Google has forged new partnerships with business software suppliers Oracle and Salesforce.com and others as it makes a big push into selling enterprise search features.
As previously reported, Google has also coupled with business intelligence software provider Cognos.
Essentially, the companies are now set to blend their features together through a new Google user interface, called a OneBox, thats now found at Google Base, Googles classifieds listings.
The first mashups will debut in the summer, according to some the firms involved.
"Were aiming to make enterprise search as comprehensive and useful as Web search," said Google Vice President Dave Girouard.
Google also unveiled a new version of its Mini corporate intranet search appliance. The latest wrinkle is its size (its the smallest Mini yet) and its cost, $2,000. The Minis are capable of making 25 queries per second, five times faster than others in the line-up.
Googles partnerships are with some big names in the enterprise software business, namely Oracle and Salesforce.com, plus small business software maker NetSuite Inc.,of San Mateo, Calif., and business intelligence provider SAS Institute, Inc. of Cary, N.C.
The new relationships with incumbent enterprise software specialists could help provide the connections to the established enterprise software players that Google needs to be taken more seriously.
"Googles enterprise search, to many people, seems to still feel like a here-today-gone-tomorrow offering," said Harry Collier, an Internet search expert and founder of search events company Infonortics, of Tetbury, England.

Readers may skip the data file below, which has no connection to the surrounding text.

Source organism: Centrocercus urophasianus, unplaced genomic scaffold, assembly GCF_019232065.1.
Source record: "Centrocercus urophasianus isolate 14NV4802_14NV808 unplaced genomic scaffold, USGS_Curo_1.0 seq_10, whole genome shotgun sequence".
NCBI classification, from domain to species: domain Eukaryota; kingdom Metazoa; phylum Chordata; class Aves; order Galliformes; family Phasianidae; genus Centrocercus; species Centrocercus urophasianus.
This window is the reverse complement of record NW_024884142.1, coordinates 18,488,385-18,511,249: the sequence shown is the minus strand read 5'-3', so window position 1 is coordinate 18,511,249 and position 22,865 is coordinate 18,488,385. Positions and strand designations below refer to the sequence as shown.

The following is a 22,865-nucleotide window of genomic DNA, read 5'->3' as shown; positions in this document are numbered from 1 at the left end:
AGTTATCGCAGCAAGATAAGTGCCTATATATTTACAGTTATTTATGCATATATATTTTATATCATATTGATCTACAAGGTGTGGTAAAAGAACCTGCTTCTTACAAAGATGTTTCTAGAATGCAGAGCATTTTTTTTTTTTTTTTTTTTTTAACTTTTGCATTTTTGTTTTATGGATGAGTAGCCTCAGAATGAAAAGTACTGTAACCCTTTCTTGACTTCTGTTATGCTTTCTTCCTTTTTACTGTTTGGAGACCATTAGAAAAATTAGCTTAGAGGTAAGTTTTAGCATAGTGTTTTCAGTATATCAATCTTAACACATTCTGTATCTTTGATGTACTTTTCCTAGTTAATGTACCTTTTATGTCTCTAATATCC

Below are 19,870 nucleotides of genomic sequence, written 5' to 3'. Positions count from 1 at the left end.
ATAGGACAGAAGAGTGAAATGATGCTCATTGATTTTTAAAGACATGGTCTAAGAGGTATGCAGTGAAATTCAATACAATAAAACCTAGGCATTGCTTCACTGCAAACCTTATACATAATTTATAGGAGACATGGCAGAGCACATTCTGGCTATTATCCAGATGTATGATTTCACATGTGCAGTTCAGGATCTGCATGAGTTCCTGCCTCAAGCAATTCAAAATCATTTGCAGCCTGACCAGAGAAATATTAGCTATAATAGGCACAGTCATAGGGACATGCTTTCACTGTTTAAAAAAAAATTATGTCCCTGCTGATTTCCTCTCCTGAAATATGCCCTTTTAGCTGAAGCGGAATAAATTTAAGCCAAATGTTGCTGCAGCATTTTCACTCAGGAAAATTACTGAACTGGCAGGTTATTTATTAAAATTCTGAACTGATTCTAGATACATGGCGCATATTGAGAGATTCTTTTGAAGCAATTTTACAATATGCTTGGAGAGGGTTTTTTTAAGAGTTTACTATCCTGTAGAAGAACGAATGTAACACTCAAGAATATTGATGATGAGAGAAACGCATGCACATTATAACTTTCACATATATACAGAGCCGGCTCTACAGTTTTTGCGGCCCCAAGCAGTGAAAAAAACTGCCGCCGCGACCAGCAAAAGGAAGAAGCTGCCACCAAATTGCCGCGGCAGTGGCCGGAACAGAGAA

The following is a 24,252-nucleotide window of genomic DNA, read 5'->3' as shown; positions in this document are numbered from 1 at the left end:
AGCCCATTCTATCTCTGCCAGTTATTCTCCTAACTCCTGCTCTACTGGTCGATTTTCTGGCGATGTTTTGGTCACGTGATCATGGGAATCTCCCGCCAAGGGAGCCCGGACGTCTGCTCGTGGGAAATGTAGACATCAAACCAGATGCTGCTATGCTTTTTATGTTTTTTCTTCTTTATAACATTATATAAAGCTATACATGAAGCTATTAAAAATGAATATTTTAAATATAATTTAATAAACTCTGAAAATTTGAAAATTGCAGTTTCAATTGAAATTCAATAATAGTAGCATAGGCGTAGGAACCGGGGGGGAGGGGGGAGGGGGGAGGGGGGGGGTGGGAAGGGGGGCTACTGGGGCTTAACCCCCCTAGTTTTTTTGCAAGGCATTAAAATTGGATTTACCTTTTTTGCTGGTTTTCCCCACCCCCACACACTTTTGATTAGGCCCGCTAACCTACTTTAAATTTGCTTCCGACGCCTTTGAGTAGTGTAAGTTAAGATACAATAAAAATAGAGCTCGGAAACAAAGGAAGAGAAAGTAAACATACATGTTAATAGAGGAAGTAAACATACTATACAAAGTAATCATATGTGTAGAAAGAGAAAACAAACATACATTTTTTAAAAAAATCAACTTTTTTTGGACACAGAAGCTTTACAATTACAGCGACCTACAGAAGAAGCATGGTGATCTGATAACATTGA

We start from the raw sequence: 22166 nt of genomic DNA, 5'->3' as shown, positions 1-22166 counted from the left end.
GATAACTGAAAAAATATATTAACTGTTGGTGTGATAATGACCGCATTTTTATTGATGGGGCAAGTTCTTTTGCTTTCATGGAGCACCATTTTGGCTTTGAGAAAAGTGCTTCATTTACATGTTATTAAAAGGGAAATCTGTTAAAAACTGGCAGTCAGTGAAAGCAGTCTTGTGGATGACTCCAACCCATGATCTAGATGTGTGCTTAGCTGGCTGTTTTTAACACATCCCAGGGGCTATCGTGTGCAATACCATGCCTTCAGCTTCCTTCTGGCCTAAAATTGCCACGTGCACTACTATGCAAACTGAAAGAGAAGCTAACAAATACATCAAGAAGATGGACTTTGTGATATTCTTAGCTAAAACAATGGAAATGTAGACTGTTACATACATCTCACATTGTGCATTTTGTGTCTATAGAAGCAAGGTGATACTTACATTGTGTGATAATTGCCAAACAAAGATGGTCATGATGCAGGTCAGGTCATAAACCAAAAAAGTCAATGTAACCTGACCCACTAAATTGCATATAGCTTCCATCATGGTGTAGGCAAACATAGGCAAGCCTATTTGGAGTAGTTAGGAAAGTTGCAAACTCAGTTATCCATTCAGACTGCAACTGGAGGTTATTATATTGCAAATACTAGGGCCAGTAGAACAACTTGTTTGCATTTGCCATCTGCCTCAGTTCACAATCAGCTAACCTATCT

The partnerships highlight how Google, which is best known for its Internet search feature, also sells hardware and software aimed at businesses that want to use souped-up versions of Googles search features.
In this way, Google stands alone from its major rivals, Yahoo and Microsofts MSN Search engine, which tried and backed off enterprise versions of search.
Yet Google is giving it more than just a go. In a slumbering market for Internet search appliances, such as Googles lineup of Mini products, Googles 100 percent annual sales growth rate is unheard of.
At stake is the estimated $600 million annually that corporations spend to improve their computer networks search and collaboration capabilities. Enterprise search falls into the category of "workforce optimization." Analysts at Datamonitor predict $1 billion in sales of such services and gear by 2006.
Googles enterprise division has about 2,000 corporate clients, which ranks far behind that of Verity, the market leader owned by Autonomy, which has an estimated 15,000 corporate clients, and Fast Search & Transfer, another enterprise search leader.